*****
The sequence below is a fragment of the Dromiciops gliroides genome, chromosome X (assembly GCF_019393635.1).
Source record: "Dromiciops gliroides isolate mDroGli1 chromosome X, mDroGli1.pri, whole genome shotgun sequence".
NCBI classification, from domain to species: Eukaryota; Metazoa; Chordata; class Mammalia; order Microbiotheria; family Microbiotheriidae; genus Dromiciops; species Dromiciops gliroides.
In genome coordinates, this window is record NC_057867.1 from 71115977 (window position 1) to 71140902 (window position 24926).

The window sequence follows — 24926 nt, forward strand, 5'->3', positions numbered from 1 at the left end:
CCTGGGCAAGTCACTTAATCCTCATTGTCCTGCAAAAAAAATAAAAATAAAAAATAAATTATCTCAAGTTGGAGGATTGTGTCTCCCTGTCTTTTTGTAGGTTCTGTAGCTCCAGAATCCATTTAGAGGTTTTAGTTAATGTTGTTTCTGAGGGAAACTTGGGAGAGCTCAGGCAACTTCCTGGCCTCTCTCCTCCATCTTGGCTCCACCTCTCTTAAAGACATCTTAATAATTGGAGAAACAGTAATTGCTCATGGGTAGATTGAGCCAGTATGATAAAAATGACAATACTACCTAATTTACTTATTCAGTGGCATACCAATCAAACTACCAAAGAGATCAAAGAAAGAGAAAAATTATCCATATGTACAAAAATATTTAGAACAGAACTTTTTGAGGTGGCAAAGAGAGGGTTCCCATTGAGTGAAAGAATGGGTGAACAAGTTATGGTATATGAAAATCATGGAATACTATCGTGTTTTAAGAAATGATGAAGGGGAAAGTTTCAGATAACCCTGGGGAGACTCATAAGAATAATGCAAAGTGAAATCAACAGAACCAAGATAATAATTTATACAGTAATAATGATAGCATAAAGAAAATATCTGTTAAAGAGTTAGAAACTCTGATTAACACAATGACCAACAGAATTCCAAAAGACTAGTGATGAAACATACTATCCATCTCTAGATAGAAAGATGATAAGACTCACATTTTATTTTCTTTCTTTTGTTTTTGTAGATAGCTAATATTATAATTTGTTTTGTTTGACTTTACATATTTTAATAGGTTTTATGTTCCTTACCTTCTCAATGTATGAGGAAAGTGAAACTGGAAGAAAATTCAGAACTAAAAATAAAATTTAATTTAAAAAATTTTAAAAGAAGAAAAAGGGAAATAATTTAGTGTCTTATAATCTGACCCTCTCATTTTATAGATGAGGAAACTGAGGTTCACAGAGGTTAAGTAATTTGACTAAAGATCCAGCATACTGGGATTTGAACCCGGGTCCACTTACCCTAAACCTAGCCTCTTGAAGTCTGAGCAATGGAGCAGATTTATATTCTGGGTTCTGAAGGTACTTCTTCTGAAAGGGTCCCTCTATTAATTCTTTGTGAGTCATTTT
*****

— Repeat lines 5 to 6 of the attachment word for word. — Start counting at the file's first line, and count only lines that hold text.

The window sequence follows — 24926 nt, forward strand, 5'->3', positions numbered from 1 at the left end:
CCTGGGCAAGTCACTTAATCCTCATTGTCCTGCAAAAAAAATAAAAATAAAAAATAAATTATCTCAAGTTGGAGGATTGTGTCTCCCTGTCTTTTTGTAGGTTCTGTAGCTCCAGAATCCATTTAGAGGTTTTAGTTAATGTTGTTTCTGAGGGAAACTTGGGAGAGCTCAGGCAACTTCCTGGCCTCTCTCCTCCATCTTGGCTCCACCTCTCTTAAAGACATCTTAATAATTGGAGAAACAGTAATTGCTCATGGGTAGATTGAGCCAGTATGATAAAAATGACAATACTACCTAATTTACTTATTCAGTGGCATACCAATCAAACTACCAAAGAGATCAAAGAAAGAGAAAAATTATCCATATGTACAAAAATATTTAGAACAGAACTTTTTGAGGTGGCAAAGAGAGGGTTCCCATTGAGTGAAAGAATGGGTGAACAAGTTATGGTATATGAAAATCATGGAATACTATCGTGTTTTAAGAAATGATGAAGGGGAAAGTTTCAGATAACCCTGGGGAGACTCATAAGAATAATGCAAAGTGAAATCAACAGAACCAAGATAATAATTTATACAGTAATAATGATAGCATAAAGAAAATATCTGTTAAAGAGTTAGAAACTCTGATTAACACAATGACCAACAGAATTCCAAAAGACTAGTGATGAAACATACTATCCATCTCTAGATAGAAAGATGATAAGACTCACATTTTATTTTCTTTCTTTTGTTTTTGTAGATAGCTAATATTATAATTTGTTTTGTTTGACTTTACATATTTTAATAGGTTTTATGTTCCTTACCTTCTCAATGTATGAGGAAAGTGAAACTGGAAGAAAATTCAGAACTAAAAATAAAATTTAATTTAAAAAATTTTAAAAGAAGAAAAAGGGAAATAATTTAGTGTCTTATAATCTGACCCTCTCATTTTATAGATGAGGAAACTGAGGTTCACAGAGGTTAAGTAATTTGACTAAAGATCCAGCATACTGGGATTTGAACCCGGGTCCACTTACCCTAAACCTAGCCTCTTGAAGTCTGAGCAATGGAGCAGATTTATATTCTGGGTTCTGAAGGTACTTCTTCTGAAAGGGTCCCTCTATTAATTCTTTGTGAGTCATTTT